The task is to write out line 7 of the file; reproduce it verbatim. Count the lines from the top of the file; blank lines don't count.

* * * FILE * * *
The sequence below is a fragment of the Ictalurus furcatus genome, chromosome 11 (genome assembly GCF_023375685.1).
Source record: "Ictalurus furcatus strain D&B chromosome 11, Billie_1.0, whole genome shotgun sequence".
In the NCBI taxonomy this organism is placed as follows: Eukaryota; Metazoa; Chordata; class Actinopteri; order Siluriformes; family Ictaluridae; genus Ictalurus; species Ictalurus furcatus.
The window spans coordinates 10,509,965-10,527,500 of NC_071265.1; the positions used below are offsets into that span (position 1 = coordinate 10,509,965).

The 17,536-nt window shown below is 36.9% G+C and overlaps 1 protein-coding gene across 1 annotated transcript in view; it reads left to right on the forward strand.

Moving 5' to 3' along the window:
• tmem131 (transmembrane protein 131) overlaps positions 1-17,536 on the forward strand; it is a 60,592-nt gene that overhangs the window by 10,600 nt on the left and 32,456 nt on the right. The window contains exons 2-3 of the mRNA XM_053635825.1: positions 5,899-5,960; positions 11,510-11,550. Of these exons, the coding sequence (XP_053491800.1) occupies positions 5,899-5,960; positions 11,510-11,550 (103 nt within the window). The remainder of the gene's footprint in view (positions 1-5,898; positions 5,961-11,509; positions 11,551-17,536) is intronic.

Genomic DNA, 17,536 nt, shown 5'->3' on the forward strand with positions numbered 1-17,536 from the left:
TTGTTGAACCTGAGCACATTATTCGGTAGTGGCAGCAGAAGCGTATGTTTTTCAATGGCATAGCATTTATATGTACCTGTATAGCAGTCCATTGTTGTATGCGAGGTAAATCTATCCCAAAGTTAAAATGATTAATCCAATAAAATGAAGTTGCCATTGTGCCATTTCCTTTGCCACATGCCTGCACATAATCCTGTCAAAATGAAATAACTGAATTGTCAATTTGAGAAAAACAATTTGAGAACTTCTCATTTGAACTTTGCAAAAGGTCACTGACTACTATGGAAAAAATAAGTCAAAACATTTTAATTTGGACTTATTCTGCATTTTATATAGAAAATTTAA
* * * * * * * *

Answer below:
• tmem131 (transmembrane protein 131) overlaps positions 1-17,536 on the forward strand; it is a 60,592-nt gene that overhangs the window by 10,600 nt on the left and 32,456 nt on the right. The window contains exons 2-3 of the mRNA XM_053635825.1: positions 5,899-5,960; positions 11,510-11,550. Of these exons, the coding sequence (XP_053491800.1) occupies positions 5,899-5,960; positions 11,510-11,550 (103 nt within the window). The remainder of the gene's footprint in view (positions 1-5,898; positions 5,961-11,509; positions 11,551-17,536) is intronic.